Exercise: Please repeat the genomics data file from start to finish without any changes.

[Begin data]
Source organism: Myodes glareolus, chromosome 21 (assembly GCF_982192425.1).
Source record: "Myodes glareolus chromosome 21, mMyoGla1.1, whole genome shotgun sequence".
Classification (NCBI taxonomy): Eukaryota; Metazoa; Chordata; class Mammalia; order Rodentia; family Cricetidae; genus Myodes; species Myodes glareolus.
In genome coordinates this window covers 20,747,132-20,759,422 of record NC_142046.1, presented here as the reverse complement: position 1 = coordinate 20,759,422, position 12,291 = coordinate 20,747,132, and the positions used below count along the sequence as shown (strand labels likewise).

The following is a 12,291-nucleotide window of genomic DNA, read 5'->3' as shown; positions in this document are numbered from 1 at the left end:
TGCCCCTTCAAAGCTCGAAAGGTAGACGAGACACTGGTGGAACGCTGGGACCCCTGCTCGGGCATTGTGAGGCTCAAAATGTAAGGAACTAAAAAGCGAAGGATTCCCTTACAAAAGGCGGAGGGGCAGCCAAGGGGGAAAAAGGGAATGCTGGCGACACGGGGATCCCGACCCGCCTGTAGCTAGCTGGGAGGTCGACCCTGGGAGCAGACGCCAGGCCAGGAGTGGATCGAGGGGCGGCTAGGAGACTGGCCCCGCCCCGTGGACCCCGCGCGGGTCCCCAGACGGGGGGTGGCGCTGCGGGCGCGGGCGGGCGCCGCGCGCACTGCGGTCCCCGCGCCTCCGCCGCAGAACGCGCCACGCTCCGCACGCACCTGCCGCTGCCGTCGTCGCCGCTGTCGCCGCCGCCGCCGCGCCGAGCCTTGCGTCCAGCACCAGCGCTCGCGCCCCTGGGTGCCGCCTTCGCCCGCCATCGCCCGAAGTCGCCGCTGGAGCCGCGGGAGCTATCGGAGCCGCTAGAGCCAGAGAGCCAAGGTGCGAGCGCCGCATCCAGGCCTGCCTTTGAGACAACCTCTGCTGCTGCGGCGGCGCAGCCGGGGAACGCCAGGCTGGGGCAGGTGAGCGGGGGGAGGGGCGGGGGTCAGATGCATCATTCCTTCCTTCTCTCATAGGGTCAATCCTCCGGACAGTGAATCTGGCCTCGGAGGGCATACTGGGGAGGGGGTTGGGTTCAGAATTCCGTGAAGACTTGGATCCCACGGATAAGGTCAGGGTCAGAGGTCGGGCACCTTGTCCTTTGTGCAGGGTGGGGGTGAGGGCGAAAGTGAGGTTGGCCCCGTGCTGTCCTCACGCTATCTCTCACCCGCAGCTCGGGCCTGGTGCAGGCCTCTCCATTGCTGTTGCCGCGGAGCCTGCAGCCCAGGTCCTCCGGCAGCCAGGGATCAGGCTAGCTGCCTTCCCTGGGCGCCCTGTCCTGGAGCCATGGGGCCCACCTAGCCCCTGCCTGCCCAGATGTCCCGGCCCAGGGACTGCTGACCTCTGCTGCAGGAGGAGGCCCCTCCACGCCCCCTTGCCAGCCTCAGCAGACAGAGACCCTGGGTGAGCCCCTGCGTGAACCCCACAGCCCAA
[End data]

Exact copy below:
Source organism: Myodes glareolus, chromosome 21 (assembly GCF_982192425.1).
Source record: "Myodes glareolus chromosome 21, mMyoGla1.1, whole genome shotgun sequence".
Classification (NCBI taxonomy): Eukaryota; Metazoa; Chordata; class Mammalia; order Rodentia; family Cricetidae; genus Myodes; species Myodes glareolus.
In genome coordinates this window covers 20,747,132-20,759,422 of record NC_142046.1, presented here as the reverse complement: position 1 = coordinate 20,759,422, position 12,291 = coordinate 20,747,132, and the positions used below count along the sequence as shown (strand labels likewise).

The following is a 12,291-nucleotide window of genomic DNA, read 5'->3' as shown; positions in this document are numbered from 1 at the left end:
TGCCCCTTCAAAGCTCGAAAGGTAGACGAGACACTGGTGGAACGCTGGGACCCCTGCTCGGGCATTGTGAGGCTCAAAATGTAAGGAACTAAAAAGCGAAGGATTCCCTTACAAAAGGCGGAGGGGCAGCCAAGGGGGAAAAAGGGAATGCTGGCGACACGGGGATCCCGACCCGCCTGTAGCTAGCTGGGAGGTCGACCCTGGGAGCAGACGCCAGGCCAGGAGTGGATCGAGGGGCGGCTAGGAGACTGGCCCCGCCCCGTGGACCCCGCGCGGGTCCCCAGACGGGGGGTGGCGCTGCGGGCGCGGGCGGGCGCCGCGCGCACTGCGGTCCCCGCGCCTCCGCCGCAGAACGCGCCACGCTCCGCACGCACCTGCCGCTGCCGTCGTCGCCGCTGTCGCCGCCGCCGCCGCGCCGAGCCTTGCGTCCAGCACCAGCGCTCGCGCCCCTGGGTGCCGCCTTCGCCCGCCATCGCCCGAAGTCGCCGCTGGAGCCGCGGGAGCTATCGGAGCCGCTAGAGCCAGAGAGCCAAGGTGCGAGCGCCGCATCCAGGCCTGCCTTTGAGACAACCTCTGCTGCTGCGGCGGCGCAGCCGGGGAACGCCAGGCTGGGGCAGGTGAGCGGGGGGAGGGGCGGGGGTCAGATGCATCATTCCTTCCTTCTCTCATAGGGTCAATCCTCCGGACAGTGAATCTGGCCTCGGAGGGCATACTGGGGAGGGGGTTGGGTTCAGAATTCCGTGAAGACTTGGATCCCACGGATAAGGTCAGGGTCAGAGGTCGGGCACCTTGTCCTTTGTGCAGGGTGGGGGTGAGGGCGAAAGTGAGGTTGGCCCCGTGCTGTCCTCACGCTATCTCTCACCCGCAGCTCGGGCCTGGTGCAGGCCTCTCCATTGCTGTTGCCGCGGAGCCTGCAGCCCAGGTCCTCCGGCAGCCAGGGATCAGGCTAGCTGCCTTCCCTGGGCGCCCTGTCCTGGAGCCATGGGGCCCACCTAGCCCCTGCCTGCCCAGATGTCCCGGCCCAGGGACTGCTGACCTCTGCTGCAGGAGGAGGCCCCTCCACGCCCCCTTGCCAGCCTCAGCAGACAGAGACCCTGGGTGAGCCCCTGCGTGAACCCCACAGCCCAA